wl_tablet draft v2

Lyude thatslyude at gmail.com
Tue Jul 29 12:44:02 PDT 2014

I'm more then willing to add something to get the resolution
information, it wouldn't be too difficult to implement. I think I'm
missing or forgetting something here though; why wouldn't we be able to
get an actual value in degrees from the normalized values we're getting
from the compositor? The value should be mapped from (-65535.0) -
65535.0 by the compositor (libinput is the portion that maps it from
(-1.0) - 1.0), couldn't we just map that to 0-180°? I would have thought
the max value tilt value on a tool should always be equal to 180°, and
the minimum 0°.

Also, since we're talking about getting the value in degrees, it might
be worth it just to have the Wayland protocol return the values in
degrees by default to save some time for the clients.

On Tue, 2014-07-29 at 10:07 -0700, Jason Gerecke wrote:
> On Mon, Jul 28, 2014 at 10:54 AM, Bill Spitzak <spitzak at gmail.com> wrote:
> > On 07/28/2014 09:41 AM, Jason Gerecke wrote:
> >
> >> Normalizing the data is fine, but the resolution data needs to be
> >> available somewhere as well. The GTK+ API doesn't require anything
> >> more than the former, but Qt requires that there be some way to turn
> >> the normalized value into degrees. For libinput this could be
> >> something as simple as a "get_axis_resolution" function that returns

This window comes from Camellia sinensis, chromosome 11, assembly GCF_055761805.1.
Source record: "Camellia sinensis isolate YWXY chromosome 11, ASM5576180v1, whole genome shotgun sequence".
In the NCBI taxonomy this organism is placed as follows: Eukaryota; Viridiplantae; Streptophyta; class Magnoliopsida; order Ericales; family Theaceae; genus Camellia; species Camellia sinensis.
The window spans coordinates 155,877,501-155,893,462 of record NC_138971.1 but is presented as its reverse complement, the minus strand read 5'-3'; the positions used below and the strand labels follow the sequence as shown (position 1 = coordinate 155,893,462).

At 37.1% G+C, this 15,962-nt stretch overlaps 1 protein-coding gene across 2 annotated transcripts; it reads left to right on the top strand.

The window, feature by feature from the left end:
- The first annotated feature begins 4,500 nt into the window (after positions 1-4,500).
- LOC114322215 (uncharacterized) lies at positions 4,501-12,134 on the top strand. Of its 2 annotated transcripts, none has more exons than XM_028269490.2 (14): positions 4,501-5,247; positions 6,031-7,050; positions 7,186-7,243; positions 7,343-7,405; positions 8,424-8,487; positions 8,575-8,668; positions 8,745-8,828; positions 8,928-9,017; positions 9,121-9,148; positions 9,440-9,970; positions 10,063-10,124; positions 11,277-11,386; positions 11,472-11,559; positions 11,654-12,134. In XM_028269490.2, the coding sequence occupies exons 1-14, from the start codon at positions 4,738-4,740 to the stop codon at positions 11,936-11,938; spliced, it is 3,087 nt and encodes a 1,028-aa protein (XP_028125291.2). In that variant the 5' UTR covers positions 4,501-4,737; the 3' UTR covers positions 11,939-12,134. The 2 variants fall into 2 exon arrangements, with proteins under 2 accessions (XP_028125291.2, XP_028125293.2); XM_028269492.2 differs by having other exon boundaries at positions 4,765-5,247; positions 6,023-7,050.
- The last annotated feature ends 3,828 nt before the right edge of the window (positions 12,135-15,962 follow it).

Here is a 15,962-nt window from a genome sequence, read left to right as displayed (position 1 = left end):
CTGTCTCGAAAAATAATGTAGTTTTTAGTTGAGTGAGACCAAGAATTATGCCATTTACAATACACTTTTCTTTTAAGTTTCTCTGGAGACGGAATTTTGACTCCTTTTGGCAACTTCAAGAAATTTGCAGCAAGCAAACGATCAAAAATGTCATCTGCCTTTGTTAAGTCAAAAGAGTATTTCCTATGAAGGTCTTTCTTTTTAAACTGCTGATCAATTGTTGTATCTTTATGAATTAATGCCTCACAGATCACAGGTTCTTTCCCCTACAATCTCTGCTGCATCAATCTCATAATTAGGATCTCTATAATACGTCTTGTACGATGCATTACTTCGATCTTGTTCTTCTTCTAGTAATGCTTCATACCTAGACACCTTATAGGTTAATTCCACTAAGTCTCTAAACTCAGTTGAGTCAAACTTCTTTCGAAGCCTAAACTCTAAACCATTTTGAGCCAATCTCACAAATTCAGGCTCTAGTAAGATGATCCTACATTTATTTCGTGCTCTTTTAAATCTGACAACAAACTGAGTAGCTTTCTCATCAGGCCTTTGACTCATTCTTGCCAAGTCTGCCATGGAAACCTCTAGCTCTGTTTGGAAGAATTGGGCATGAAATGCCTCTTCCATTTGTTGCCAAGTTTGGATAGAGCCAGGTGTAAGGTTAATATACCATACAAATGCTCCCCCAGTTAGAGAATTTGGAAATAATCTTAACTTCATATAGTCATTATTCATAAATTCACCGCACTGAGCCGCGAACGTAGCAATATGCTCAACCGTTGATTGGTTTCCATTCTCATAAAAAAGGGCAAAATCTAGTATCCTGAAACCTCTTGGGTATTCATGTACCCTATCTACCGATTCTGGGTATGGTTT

> >> the number of radians (or mm, or newtons, or some other physical unit)
> >> that the normalized value +1.0 corresponds to. I suppose Wayland would
> >> let make the value available through the wl_tablet_manager somehow.
> >
> >
> > Are you sure about these terms? I would think "resolution" should be used to
> > identify how many discreet positions the device can obtain. What you are
> > asking for I think would be better to call a "range" or "scale".
> >
> Yeah, good catch. Looks like I'm getting imprecise with my terminology *wince*
> I think I prefer "scale" over "range" personally, since it's only a
> single logical-to-physical scaling factor (not the physical minimum
> and maximum extents of the axis).
> Jason
> ---
> Now instead of four in the eights place /
> you’ve got three, ‘Cause you added one  /
> (That is to say, eight) to the two,     /
> But you can’t take seven from three,    /
> So you look at the sixty-fours....
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